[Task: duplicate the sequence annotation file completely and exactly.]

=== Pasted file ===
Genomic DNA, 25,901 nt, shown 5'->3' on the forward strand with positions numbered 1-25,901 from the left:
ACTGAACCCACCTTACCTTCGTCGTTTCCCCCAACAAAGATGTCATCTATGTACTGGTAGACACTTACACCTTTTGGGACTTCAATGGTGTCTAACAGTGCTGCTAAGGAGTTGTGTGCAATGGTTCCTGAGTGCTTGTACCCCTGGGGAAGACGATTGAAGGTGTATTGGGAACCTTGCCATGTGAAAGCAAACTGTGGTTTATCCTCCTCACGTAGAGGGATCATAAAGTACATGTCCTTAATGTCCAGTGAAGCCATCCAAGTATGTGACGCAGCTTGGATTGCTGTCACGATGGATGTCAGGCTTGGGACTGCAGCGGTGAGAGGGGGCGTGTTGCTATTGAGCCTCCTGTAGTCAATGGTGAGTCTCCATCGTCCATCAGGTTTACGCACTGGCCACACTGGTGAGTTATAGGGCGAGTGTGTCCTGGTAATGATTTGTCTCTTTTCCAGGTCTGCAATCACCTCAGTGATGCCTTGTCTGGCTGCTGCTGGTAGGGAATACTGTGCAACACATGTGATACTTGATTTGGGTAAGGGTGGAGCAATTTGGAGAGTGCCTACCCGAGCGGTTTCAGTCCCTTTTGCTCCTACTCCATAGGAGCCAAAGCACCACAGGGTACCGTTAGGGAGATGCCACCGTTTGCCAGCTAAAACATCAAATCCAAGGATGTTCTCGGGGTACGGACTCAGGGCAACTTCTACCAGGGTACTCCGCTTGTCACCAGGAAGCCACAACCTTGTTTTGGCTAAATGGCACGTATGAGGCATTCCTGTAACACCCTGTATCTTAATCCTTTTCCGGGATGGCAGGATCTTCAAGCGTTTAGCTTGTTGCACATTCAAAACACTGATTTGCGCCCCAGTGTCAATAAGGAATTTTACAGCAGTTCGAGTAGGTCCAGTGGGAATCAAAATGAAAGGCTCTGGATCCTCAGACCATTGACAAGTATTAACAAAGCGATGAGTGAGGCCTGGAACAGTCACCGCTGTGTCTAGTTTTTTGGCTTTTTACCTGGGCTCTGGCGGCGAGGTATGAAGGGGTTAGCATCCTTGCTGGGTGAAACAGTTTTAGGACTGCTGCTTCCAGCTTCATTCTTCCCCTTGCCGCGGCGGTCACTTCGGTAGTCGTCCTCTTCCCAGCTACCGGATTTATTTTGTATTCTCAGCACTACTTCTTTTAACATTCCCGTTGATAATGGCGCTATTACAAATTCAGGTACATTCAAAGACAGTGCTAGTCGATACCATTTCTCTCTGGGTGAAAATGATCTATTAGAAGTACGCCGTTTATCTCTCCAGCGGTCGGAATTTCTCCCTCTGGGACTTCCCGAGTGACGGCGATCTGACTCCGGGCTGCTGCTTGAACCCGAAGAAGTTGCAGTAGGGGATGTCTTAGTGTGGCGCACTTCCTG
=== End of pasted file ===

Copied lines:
Genomic DNA, 25,901 nt, shown 5'->3' on the forward strand with positions numbered 1-25,901 from the left:
ACTGAACCCACCTTACCTTCGTCGTTTCCCCCAACAAAGATGTCATCTATGTACTGGTAGACACTTACACCTTTTGGGACTTCAATGGTGTCTAACAGTGCTGCTAAGGAGTTGTGTGCAATGGTTCCTGAGTGCTTGTACCCCTGGGGAAGACGATTGAAGGTGTATTGGGAACCTTGCCATGTGAAAGCAAACTGTGGTTTATCCTCCTCACGTAGAGGGATCATAAAGTACATGTCCTTAATGTCCAGTGAAGCCATCCAAGTATGTGACGCAGCTTGGATTGCTGTCACGATGGATGTCAGGCTTGGGACTGCAGCGGTGAGAGGGGGCGTGTTGCTATTGAGCCTCCTGTAGTCAATGGTGAGTCTCCATCGTCCATCAGGTTTACGCACTGGCCACACTGGTGAGTTATAGGGCGAGTGTGTCCTGGTAATGATTTGTCTCTTTTCCAGGTCTGCAATCACCTCAGTGATGCCTTGTCTGGCTGCTGCTGGTAGGGAATACTGTGCAACACATGTGATACTTGATTTGGGTAAGGGTGGAGCAATTTGGAGAGTGCCTACCCGAGCGGTTTCAGTCCCTTTTGCTCCTACTCCATAGGAGCCAAAGCACCACAGGGTACCGTTAGGGAGATGCCACCGTTTGCCAGCTAAAACATCAAATCCAAGGATGTTCTCGGGGTACGGACTCAGGGCAACTTCTACCAGGGTACTCCGCTTGTCACCAGGAAGCCACAACCTTGTTTTGGCTAAATGGCACGTATGAGGCATTCCTGTAACACCCTGTATCTTAATCCTTTTCCGGGATGGCAGGATCTTCAAGCGTTTAGCTTGTTGCACATTCAAAACACTGATTTGCGCCCCAGTGTCAATAAGGAATTTTACAGCAGTTCGAGTAGGTCCAGTGGGAATCAAAATGAAAGGCTCTGGATCCTCAGACCATTGACAAGTATTAACAAAGCGATGAGTGAGGCCTGGAACAGTCACCGCTGTGTCTAGTTTTTTGGCTTTTTACCTGGGCTCTGGCGGCGAGGTATGAAGGGGTTAGCATCCTTGCTGGGTGAAACAGTTTTAGGACTGCTGCTTCCAGCTTCATTCTTCCCCTTGCCGCGGCGGTCACTTCGGTAGTCGTCCTCTTCCCAGCTACCGGATTTATTTTGTATTCTCAGCACTACTTCTTTTAACATTCCCGTTGATAATGGCGCTATTACAAATTCAGGTACATTCAAAGACAGTGCTAGTCGATACCATTTCTCTCTGGGTGAAAATGATCTATTAGAAGTACGCCGTTTATCTCTCCAGCGGTCGGAATTTCTCCCTCTGGGACTTCCCGAGTGACGGCGATCTGACTCCGGGCTGCTGCTTGAACCCGAAGAAGTTGCAGTAGGGGATGTCTTAGTGTGGCGCACTTCCTG